Recent increase in Shigella cases

31 July 2017 - Communicable Disease Control Branch

The Communicable Disease Control Branch (CDCB) has identified a recent marked increase in cases of Shigella infection in the Port Augusta, Ceduna, Far North and West Coast regions. There is also a current outbreak of shigellosis in the Northern Territory.

Shigellosis is highly infectious and spread by direct faecal-oral transmission or indirectly via fomites and flies. The infectious dose can be as low as 10-100 organisms. The incubation period is 1-3 days. Cases of shigellosis present with diarrhoea (which may contain blood and mucus), stomach cramps, fever and vomiting. Duration of illness is usually 3-4 days but people can shed bacteria for up to four weeks after resolution of symptoms. This presents a high risk of ongoing transmission, particularly where overcrowding and poor sanitation occur.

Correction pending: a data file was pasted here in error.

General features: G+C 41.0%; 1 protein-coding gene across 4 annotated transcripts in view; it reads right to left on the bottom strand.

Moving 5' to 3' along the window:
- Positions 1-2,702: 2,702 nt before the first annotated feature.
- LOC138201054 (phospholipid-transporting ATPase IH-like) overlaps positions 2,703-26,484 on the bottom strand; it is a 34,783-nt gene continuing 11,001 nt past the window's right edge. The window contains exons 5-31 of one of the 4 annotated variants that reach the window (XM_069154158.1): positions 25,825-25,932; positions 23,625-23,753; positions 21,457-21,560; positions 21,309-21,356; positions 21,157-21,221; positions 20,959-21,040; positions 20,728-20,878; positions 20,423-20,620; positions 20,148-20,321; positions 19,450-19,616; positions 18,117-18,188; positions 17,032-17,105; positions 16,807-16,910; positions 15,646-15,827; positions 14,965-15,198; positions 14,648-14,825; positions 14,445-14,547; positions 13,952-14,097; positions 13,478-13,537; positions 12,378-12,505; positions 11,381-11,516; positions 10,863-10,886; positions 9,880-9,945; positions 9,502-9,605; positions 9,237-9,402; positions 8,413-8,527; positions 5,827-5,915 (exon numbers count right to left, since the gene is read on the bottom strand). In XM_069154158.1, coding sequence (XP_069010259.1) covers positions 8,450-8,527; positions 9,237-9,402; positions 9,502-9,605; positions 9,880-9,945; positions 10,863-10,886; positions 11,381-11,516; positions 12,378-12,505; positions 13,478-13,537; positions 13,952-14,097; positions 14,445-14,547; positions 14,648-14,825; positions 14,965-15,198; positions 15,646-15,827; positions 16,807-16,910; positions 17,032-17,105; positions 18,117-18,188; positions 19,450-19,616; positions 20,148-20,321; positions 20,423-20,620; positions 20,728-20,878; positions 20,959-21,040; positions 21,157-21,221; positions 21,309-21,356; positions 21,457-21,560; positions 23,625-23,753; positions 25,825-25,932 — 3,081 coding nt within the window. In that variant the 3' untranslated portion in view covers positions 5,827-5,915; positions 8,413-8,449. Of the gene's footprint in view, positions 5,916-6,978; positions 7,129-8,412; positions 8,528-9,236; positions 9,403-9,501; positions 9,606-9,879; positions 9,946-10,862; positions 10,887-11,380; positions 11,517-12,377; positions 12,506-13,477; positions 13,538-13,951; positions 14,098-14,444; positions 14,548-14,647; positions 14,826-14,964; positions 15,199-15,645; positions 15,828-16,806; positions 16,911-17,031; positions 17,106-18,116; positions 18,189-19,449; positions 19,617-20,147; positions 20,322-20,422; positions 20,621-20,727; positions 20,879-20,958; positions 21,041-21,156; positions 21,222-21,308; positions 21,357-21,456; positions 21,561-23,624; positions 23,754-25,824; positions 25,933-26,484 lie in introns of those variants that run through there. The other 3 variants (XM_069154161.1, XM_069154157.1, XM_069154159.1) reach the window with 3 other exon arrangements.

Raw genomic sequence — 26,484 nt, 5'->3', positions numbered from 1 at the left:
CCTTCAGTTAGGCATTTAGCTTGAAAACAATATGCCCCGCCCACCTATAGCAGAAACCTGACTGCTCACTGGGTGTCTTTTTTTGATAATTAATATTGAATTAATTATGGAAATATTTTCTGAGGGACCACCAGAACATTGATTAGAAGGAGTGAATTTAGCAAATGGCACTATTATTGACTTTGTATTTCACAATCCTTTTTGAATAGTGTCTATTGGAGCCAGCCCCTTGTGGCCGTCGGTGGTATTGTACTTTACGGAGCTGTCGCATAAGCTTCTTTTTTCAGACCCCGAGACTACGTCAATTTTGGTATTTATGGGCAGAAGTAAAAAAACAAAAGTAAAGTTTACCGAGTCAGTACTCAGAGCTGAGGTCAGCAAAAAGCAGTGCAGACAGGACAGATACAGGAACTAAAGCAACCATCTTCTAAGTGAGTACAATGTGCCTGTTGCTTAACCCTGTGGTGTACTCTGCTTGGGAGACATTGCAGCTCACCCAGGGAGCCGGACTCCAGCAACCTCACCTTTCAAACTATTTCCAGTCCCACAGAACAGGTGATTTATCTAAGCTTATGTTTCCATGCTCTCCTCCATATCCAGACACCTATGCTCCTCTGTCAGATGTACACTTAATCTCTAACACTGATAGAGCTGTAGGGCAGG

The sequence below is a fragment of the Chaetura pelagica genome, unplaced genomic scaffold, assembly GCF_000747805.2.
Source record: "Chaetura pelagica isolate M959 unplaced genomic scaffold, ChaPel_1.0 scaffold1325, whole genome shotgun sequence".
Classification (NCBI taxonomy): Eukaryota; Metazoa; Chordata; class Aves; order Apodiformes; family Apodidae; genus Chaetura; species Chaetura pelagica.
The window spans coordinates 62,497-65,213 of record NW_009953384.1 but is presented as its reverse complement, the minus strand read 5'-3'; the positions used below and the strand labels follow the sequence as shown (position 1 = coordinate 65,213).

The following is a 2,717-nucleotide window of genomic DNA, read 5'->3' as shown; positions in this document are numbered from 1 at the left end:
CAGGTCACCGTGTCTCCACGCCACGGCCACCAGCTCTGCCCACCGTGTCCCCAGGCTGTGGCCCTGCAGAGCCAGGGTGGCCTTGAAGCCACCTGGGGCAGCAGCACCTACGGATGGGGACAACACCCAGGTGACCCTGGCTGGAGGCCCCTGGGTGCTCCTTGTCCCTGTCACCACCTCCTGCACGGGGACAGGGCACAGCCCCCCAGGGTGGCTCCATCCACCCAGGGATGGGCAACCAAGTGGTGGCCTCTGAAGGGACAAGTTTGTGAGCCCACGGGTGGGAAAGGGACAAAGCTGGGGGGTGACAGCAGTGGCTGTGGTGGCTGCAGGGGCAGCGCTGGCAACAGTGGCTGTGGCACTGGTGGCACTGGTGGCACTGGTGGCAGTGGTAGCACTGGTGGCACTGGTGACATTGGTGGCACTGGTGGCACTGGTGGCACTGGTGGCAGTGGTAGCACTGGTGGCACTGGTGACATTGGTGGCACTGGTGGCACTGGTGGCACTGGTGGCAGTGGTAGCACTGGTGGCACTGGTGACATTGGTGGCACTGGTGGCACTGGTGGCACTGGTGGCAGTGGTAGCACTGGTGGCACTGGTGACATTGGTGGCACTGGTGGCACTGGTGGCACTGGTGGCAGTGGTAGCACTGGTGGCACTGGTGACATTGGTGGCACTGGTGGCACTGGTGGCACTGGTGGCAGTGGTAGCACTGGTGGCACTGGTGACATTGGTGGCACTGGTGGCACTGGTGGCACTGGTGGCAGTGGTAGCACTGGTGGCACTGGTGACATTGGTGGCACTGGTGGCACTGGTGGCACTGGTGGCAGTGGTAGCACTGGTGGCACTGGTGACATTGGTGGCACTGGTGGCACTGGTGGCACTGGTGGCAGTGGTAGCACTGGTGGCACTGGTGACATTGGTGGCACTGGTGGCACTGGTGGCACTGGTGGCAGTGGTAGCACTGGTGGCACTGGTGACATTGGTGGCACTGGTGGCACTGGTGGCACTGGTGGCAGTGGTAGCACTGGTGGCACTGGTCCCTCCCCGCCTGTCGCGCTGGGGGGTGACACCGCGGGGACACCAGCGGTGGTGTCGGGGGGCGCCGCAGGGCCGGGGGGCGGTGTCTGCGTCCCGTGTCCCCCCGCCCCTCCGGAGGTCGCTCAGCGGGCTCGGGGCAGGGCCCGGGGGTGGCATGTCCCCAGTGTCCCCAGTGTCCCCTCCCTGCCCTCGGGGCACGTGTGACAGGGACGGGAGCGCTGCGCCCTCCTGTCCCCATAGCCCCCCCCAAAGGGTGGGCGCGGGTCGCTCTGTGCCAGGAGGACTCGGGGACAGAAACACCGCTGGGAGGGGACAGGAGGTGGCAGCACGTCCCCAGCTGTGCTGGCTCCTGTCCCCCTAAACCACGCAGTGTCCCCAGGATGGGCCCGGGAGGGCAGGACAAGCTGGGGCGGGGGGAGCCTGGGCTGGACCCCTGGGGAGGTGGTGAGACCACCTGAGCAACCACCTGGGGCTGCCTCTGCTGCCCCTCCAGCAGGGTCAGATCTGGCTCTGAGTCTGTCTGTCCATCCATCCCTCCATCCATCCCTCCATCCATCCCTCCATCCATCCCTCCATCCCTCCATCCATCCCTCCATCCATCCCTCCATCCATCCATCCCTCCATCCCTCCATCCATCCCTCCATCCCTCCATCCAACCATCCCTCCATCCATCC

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Update on availability of BCG vaccine

4 July 2017 - Communicable Disease Control Branch

No BCG vaccine registered by the Australian Therapeutic Goods Administration (TGA) has been available for use in Australia since December 2015. It is not certain when a registered BCG vaccine will be available on a secure basis.

As a temporary alternative in 2017, a BCG vaccine product from the Serum Institute of India (SII), which is World Health Organisation (WHO) prequalified,, has been obtained by the SA Health Immunisation Program. This BCG vaccine has been assessed by the Australian Technical Advisory Group on Immunisation (ATAGI) as suitable for use on quality and safety grounds, but it is not registered or approved for marketing by the TGA in Australia. Therefore its provision will be through special prescribing arrangements with the TGA and will require a specific process of informed consent by the patient or parent/guardian before vaccination can occur.

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